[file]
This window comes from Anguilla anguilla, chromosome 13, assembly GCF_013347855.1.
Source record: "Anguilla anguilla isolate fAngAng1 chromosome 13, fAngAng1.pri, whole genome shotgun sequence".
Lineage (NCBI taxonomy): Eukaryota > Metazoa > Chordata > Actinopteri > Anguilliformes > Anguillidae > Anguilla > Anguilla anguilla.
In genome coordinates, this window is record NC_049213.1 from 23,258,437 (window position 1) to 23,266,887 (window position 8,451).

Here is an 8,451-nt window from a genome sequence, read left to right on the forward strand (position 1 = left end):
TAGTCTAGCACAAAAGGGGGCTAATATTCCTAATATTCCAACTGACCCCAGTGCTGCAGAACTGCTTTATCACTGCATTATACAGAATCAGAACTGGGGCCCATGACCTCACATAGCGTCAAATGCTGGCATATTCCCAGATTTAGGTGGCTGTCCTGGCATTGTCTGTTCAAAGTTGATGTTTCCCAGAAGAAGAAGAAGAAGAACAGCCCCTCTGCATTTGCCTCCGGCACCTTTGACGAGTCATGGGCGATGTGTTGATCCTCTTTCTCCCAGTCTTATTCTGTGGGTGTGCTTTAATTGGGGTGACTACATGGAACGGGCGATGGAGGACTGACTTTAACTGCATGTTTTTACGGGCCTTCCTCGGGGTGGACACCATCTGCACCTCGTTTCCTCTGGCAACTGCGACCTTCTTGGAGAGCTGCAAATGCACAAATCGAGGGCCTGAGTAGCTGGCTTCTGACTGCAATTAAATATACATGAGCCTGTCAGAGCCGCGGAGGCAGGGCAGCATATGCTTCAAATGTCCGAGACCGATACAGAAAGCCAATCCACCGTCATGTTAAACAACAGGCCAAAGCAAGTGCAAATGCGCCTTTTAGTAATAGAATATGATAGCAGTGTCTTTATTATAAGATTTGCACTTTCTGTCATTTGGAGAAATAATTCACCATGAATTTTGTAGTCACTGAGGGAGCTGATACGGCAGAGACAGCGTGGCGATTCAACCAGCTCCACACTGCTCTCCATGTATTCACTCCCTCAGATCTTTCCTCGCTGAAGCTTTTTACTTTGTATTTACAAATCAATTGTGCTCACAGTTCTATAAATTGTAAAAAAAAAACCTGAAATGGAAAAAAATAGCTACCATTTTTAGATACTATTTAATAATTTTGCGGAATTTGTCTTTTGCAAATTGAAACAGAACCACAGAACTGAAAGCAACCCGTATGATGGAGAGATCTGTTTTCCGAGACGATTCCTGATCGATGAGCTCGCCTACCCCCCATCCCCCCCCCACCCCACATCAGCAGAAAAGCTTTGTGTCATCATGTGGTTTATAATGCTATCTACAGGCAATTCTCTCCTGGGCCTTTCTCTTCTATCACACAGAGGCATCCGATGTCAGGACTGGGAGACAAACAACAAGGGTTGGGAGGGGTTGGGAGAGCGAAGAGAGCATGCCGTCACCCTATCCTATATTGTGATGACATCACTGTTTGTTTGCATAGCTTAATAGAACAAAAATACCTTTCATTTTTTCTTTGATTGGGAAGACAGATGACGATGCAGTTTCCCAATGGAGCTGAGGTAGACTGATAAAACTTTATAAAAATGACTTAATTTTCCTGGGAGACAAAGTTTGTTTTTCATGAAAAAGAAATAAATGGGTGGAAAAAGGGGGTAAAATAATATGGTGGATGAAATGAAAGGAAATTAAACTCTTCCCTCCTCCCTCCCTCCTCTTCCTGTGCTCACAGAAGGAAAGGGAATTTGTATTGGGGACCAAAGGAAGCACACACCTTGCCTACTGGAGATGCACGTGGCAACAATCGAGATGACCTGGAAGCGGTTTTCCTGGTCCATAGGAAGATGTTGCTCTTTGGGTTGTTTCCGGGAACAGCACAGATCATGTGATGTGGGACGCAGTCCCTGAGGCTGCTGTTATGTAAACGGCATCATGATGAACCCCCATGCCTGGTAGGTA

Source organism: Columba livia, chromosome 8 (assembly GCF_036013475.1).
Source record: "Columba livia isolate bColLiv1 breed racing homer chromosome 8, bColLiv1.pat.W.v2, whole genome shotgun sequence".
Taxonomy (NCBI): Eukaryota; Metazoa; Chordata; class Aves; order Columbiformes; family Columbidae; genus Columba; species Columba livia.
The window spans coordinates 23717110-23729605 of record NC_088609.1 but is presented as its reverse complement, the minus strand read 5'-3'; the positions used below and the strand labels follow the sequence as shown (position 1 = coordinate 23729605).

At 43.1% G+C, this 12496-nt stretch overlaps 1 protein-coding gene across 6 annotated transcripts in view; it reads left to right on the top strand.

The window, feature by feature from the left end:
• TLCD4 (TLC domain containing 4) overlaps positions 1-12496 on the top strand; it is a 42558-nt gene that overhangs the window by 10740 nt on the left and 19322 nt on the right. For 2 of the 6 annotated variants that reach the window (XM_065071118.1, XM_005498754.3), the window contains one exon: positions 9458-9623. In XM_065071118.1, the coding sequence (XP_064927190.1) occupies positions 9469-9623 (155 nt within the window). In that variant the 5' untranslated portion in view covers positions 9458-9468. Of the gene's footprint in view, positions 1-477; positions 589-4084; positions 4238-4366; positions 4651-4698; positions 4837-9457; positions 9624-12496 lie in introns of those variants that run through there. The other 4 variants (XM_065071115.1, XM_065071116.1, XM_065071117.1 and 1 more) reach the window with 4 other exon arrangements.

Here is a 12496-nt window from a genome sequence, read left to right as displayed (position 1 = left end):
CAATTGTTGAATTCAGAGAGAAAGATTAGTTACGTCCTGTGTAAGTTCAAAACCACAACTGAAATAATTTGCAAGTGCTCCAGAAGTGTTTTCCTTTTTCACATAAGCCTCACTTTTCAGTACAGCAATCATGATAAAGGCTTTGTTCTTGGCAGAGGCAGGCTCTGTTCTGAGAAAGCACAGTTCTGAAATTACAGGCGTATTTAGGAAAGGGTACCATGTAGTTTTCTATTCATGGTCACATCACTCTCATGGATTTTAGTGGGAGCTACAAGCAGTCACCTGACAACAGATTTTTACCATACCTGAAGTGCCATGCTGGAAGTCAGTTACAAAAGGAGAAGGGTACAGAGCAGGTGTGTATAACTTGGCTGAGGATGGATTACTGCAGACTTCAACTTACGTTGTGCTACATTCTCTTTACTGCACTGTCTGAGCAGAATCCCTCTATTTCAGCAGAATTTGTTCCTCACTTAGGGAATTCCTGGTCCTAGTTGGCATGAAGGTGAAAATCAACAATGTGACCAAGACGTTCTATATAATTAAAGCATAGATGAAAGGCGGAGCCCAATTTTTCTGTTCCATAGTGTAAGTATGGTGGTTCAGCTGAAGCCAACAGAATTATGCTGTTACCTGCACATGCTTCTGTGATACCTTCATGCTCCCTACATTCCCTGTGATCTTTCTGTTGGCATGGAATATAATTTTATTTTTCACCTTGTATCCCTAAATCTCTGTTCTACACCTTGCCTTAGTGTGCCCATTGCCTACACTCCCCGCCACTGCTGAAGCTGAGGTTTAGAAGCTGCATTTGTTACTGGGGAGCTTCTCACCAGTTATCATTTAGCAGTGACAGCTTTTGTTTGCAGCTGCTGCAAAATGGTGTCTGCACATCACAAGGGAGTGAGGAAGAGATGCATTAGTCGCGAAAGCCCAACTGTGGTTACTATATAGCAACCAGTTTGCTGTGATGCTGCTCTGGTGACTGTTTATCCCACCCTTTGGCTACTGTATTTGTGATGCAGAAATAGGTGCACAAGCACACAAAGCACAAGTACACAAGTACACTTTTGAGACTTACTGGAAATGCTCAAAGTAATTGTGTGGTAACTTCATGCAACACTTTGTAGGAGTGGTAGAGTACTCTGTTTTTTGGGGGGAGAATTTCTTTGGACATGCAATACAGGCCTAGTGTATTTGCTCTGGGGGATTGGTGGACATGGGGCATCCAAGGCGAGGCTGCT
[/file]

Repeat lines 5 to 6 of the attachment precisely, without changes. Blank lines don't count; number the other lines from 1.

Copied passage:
Here is an 8,451-nt window from a genome sequence, read left to right on the forward strand (position 1 = left end):
TAGTCTAGCACAAAAGGGGGCTAATATTCCTAATATTCCAACTGACCCCAGTGCTGCAGAACTGCTTTATCACTGCATTATACAGAATCAGAACTGGGGCCCATGACCTCACATAGCGTCAAATGCTGGCATATTCCCAGATTTAGGTGGCTGTCCTGGCATTGTCTGTTCAAAGTTGATGTTTCCCAGAAGAAGAAGAAGAAGAACAGCCCCTCTGCATTTGCCTCCGGCACCTTTGACGAGTCATGGGCGATGTGTTGATCCTCTTTCTCCCAGTCTTATTCTGTGGGTGTGCTTTAATTGGGGTGACTACATGGAACGGGCGATGGAGGACTGACTTTAACTGCATGTTTTTACGGGCCTTCCTCGGGGTGGACACCATCTGCACCTCGTTTCCTCTGGCAACTGCGACCTTCTTGGAGAGCTGCAAATGCACAAATCGAGGGCCTGAGTAGCTGGCTTCTGACTGCAATTAAATATACATGAGCCTGTCAGAGCCGCGGAGGCAGGGCAGCATATGCTTCAAATGTCCGAGACCGATACAGAAAGCCAATCCACCGTCATGTTAAACAACAGGCCAAAGCAAGTGCAAATGCGCCTTTTAGTAATAGAATATGATAGCAGTGTCTTTATTATAAGATTTGCACTTTCTGTCATTTGGAGAAATAATTCACCATGAATTTTGTAGTCACTGAGGGAGCTGATACGGCAGAGACAGCGTGGCGATTCAACCAGCTCCACACTGCTCTCCATGTATTCACTCCCTCAGATCTTTCCTCGCTGAAGCTTTTTACTTTGTATTTACAAATCAATTGTGCTCACAGTTCTATAAATTGTAAAAAAAAAACCTGAAATGGAAAAAAATAGCTACCATTTTTAGATACTATTTAATAATTTTGCGGAATTTGTCTTTTGCAAATTGAAACAGAACCACAGAACTGAAAGCAACCCGTATGATGGAGAGATCTGTTTTCCGAGACGATTCCTGATCGATGAGCTCGCCTACCCCCCATCCCCCCCCCACCCCACATCAGCAGAAAAGCTTTGTGTCATCATGTGGTTTATAATGCTATCTACAGGCAATTCTCTCCTGGGCCTTTCTCTTCTATCACACAGAGGCATCCGATGTCAGGACTGGGAGACAAACAACAAGGGTTGGGAGGGGTTGGGAGAGCGAAGAGAGCATGCCGTCACCCTATCCTATATTGTGATGACATCACTGTTTGTTTGCATAGCTTAATAGAACAAAAATACCTTTCATTTTTTCTTTGATTGGGAAGACAGATGACGATGCAGTTTCCCAATGGAGCTGAGGTAGACTGATAAAACTTTATAAAAATGACTTAATTTTCCTGGGAGACAAAGTTTGTTTTTCATGAAAAAGAAATAAATGGGTGGAAAAAGGGGGTAAAATAATATGGTGGATGAAATGAAAGGAAATTAAACTCTTCCCTCCTCCCTCCCTCCTCTTCCTGTGCTCACAGAAGGAAAGGGAATTTGTATTGGGGACCAAAGGAAGCACACACCTTGCCTACTGGAGATGCACGTGGCAACAATCGAGATGACCTGGAAGCGGTTTTCCTGGTCCATAGGAAGATGTTGCTCTTTGGGTTGTTTCCGGGAACAGCACAGATCATGTGATGTGGGACGCAGTCCCTGAGGCTGCTGTTATGTAAACGGCATCATGATGAACCCCCATGCCTGGTAGGTA